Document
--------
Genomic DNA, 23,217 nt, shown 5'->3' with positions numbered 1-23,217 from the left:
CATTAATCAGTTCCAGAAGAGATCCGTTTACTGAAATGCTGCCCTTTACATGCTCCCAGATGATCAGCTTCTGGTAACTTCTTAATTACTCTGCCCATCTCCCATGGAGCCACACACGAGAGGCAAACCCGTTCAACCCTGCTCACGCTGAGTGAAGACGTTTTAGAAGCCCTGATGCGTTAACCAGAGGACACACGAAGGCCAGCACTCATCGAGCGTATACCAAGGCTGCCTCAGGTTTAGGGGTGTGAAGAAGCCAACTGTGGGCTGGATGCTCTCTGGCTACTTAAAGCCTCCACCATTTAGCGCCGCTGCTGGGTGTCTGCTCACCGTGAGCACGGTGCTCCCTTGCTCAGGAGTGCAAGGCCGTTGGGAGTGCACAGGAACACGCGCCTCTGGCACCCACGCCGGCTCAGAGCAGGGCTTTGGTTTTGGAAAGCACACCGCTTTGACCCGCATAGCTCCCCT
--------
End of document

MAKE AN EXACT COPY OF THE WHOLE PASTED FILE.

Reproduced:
Genomic DNA, 23,217 nt, shown 5'->3' with positions numbered 1-23,217 from the left:
CATTAATCAGTTCCAGAAGAGATCCGTTTACTGAAATGCTGCCCTTTACATGCTCCCAGATGATCAGCTTCTGGTAACTTCTTAATTACTCTGCCCATCTCCCATGGAGCCACACACGAGAGGCAAACCCGTTCAACCCTGCTCACGCTGAGTGAAGACGTTTTAGAAGCCCTGATGCGTTAACCAGAGGACACACGAAGGCCAGCACTCATCGAGCGTATACCAAGGCTGCCTCAGGTTTAGGGGTGTGAAGAAGCCAACTGTGGGCTGGATGCTCTCTGGCTACTTAAAGCCTCCACCATTTAGCGCCGCTGCTGGGTGTCTGCTCACCGTGAGCACGGTGCTCCCTTGCTCAGGAGTGCAAGGCCGTTGGGAGTGCACAGGAACACGCGCCTCTGGCACCCACGCCGGCTCAGAGCAGGGCTTTGGTTTTGGAAAGCACACCGCTTTGACCCGCATAGCTCCCCT